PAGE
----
In november Fee Smulders and I visited the Islands Bonaire and Eleuthera (Bahamas) to study the impact of grazing on seagrass ecosystem services. We look back at a very productive, and fun field trip, where we sampled and initiated multiple experiments.

Intensive turtle grazing around the cages

The regulation of large herbivores, such as green turtles, and by apex predators, such as sharks, can influence the overall health and resilience of seagrasses. The absence of sharks and other predators is likely to induce significant alterations in ecosystem function, and the subsequent services that seagrass ecosystems provide. We measure the impact of megafauna on ecosystem services across the TEN network: the recently completed project where we investigated impacts of tropicalisation on seagrasses throughout the Caribbean in a collaborative project with the Smithsonian institute and others led by Justin Campbell. 

We went to Eleuthera where we have an exciting collaboration with Dr. Owen O’Shea and his team from the centre for ocean research and education. Compared to Bonaire – where sharks are largely absent and turtles abundant –  in Eleuthera turtle grazing pressure and shark abundance is high, which makes a great comparison. First we harvested a follow up experiment of the TEN experiment where we measured recovery under different disturbance regimes. Then we designed a follow up project aimed to provide high resolution information on the feeding behavior of green turtles (Chelonia mydas). Specifically, we want to know how interactions with top predators such as sharks impact feeding behavior and subsequent seagrass health .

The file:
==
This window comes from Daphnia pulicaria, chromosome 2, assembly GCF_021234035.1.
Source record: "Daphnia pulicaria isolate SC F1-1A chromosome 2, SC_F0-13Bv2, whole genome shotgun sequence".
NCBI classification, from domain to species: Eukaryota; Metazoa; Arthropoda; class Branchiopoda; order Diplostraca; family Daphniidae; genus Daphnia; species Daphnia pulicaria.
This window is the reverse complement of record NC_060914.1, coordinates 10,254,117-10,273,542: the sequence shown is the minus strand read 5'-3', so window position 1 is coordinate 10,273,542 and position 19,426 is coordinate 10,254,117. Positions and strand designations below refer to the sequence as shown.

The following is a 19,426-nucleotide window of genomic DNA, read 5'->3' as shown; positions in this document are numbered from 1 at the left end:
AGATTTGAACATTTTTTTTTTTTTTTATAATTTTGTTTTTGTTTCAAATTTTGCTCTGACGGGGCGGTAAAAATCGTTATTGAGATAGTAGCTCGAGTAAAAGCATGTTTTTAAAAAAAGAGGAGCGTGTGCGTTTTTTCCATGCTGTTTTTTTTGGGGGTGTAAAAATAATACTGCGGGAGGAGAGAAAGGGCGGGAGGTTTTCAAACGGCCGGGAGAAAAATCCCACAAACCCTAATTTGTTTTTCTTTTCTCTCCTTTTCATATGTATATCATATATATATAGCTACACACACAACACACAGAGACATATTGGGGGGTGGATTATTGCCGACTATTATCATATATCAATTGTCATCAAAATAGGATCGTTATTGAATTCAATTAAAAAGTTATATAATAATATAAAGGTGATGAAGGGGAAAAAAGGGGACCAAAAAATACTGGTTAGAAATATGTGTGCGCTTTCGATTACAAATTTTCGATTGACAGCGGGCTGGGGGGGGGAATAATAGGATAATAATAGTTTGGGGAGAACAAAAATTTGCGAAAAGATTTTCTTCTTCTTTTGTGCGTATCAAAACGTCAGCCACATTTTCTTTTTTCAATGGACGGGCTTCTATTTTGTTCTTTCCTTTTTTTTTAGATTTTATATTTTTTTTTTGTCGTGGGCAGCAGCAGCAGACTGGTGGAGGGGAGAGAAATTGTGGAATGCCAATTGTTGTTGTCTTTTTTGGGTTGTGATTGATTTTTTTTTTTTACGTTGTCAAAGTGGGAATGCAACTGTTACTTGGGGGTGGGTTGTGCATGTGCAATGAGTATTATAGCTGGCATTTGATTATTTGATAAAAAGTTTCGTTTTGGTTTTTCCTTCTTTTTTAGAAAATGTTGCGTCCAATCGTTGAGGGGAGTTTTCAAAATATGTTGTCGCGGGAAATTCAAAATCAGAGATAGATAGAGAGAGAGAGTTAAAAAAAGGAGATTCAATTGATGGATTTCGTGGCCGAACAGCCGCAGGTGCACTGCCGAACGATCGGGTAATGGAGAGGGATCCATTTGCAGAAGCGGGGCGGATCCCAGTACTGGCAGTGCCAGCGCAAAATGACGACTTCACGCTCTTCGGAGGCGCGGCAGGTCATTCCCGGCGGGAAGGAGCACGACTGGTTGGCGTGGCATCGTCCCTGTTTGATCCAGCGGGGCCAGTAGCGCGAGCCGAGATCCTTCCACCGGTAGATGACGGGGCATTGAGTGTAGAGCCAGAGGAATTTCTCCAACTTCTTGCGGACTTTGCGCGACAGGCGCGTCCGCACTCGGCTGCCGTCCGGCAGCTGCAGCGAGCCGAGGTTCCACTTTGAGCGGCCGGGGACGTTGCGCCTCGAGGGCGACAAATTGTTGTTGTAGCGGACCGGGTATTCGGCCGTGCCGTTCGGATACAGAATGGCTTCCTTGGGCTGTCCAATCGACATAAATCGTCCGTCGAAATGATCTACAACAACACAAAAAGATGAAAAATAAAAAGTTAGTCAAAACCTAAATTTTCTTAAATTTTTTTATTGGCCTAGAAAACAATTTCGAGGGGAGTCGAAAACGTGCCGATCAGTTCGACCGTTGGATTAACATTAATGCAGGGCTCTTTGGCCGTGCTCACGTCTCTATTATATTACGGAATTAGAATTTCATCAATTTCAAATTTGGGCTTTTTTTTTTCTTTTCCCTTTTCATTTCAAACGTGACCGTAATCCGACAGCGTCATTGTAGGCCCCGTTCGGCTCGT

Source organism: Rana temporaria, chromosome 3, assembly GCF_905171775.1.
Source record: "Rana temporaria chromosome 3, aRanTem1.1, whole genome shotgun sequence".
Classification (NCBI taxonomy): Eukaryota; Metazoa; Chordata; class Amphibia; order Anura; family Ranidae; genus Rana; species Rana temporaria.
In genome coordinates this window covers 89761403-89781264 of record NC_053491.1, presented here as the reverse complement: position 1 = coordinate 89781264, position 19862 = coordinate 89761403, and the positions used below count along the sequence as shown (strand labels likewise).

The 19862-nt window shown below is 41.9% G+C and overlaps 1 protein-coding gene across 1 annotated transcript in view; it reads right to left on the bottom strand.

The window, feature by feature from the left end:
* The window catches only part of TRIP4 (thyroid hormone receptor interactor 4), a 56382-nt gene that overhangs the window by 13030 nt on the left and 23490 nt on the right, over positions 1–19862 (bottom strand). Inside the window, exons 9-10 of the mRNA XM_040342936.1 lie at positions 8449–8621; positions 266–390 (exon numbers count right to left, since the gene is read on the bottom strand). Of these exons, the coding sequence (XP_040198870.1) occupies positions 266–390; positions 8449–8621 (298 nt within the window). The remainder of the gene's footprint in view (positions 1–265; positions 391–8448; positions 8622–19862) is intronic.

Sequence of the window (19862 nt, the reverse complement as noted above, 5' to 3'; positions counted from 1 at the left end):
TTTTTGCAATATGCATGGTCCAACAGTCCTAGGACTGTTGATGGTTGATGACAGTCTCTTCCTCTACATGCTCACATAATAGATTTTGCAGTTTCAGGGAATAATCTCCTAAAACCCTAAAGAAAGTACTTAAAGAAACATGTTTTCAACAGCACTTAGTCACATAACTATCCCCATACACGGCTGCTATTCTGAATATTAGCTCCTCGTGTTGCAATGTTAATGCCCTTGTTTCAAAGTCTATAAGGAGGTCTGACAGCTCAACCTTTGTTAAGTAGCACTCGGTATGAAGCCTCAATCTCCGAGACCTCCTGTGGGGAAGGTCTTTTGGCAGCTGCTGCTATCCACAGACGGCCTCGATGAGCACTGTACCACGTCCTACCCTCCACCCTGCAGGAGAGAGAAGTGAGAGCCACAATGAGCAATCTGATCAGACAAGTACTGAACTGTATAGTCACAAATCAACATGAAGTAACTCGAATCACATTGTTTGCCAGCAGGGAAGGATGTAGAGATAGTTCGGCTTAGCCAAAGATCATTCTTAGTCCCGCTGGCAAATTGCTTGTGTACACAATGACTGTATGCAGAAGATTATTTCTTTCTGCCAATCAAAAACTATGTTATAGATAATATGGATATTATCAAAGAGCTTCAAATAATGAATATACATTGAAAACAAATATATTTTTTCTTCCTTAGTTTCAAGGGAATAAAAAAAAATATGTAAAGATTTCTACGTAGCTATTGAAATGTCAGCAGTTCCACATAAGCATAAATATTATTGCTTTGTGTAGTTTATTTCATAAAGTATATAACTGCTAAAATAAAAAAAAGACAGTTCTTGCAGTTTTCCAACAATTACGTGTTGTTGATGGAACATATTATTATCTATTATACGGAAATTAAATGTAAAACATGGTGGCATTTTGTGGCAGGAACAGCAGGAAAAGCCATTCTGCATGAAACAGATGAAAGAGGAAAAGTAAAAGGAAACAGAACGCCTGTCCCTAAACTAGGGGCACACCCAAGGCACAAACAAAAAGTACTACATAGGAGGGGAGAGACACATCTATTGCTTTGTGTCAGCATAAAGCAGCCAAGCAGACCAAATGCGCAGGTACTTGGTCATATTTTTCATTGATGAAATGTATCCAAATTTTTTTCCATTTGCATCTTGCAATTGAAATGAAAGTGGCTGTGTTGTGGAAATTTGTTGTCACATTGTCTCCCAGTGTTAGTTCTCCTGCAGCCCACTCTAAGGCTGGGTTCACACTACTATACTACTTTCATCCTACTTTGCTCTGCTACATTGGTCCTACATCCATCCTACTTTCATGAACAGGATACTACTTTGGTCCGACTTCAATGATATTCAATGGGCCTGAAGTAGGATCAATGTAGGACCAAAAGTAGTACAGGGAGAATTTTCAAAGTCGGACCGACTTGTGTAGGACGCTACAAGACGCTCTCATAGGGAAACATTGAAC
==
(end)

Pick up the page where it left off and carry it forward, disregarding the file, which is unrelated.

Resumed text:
We used turtle-mounted camera devices, with subsequent camera footage aimed at complementing results from our manipulative seagrass experiments to provide a more complete picture of current seagrass-turtle-shark dynamics on Eleuthera.

Locally this will provide critical management recommendations to ensure sea turtle and seagrass health in the future, for example at Bottom Harbour in the Bahamas, where increases in eco-tourism may be having as yet unreported impacts on the overall dynamics of this environment. This is critical for conservation measures at this particular location, which is currently known for its turtle and seagrass abundance. We were very excited the have two Bahamian citizens joining our team Delphine and Enriche, they were great in the field! This fieldwork is part of NWO funded VENI grant.

Fee preparing for another fieldwork day at the convenient CORE research centre
Barry the Barracuda guarding (?) us and our research plots